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Prison Classification: The Management and Psychological Perspectives (From American Prison: Issues in Research and Policy, P 163-189, 1989, Lynne Goodstein and Doris Layton MacKenzie, eds. -- See NCJ-120304)

NCJ Number
D L MacKenzie
Date Published
27 pages
A review of the historical development of prison classification for males indicates that classification research, theory, and practice have recently been developing from management and psychological perspectives.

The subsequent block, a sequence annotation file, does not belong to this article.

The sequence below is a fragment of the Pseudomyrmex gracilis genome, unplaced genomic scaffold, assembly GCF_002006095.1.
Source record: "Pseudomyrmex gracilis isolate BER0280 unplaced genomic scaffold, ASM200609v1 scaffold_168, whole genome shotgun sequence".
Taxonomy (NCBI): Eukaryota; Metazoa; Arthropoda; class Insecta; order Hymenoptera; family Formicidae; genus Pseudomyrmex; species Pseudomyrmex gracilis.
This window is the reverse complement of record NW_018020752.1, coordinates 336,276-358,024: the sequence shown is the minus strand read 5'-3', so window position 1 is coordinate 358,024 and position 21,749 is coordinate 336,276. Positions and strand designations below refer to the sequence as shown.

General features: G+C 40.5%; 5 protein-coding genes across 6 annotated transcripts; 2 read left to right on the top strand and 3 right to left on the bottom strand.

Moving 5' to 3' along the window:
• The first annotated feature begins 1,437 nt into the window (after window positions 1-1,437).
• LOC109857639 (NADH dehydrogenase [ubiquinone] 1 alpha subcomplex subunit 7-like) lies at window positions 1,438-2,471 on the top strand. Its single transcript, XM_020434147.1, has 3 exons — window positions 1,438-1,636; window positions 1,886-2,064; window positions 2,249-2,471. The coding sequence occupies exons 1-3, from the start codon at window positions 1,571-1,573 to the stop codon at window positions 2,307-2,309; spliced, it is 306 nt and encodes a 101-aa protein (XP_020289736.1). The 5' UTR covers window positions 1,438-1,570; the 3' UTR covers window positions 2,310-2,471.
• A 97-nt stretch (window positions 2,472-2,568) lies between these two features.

The management perspective emphasizes the use of objective prison classification systems as a prison management tool. The assessment of inmate risk is a high priority in these models. Such systems are designed to increase the equitability, consistency, and fairness of inmate management. The increasing focus on the management model of classification has resulted from litigation, disappointment in rehabilitation programs, the rise of the justice model, and problems related to overcrowding and disillusionment with "expert-based" systems. Classification systems derived from the psychological perspective have developed from the rehabilitation model of corrections. In this model emphasis is on treatment, prediction, and understanding of the etiology of criminal behavior. Advanced statistical techniques have been used in the development of systems such as the MMPI-based classification of Megargee and his colleagues and Quay's behavioral classification system. Other models such as the I-level classification systems are deduced from developmental theory. The maintenance of both of these models of classification is necessary for understanding criminal behavior, protecting the public, treating offenders, and managing inmates effectively and fairly. 70 references.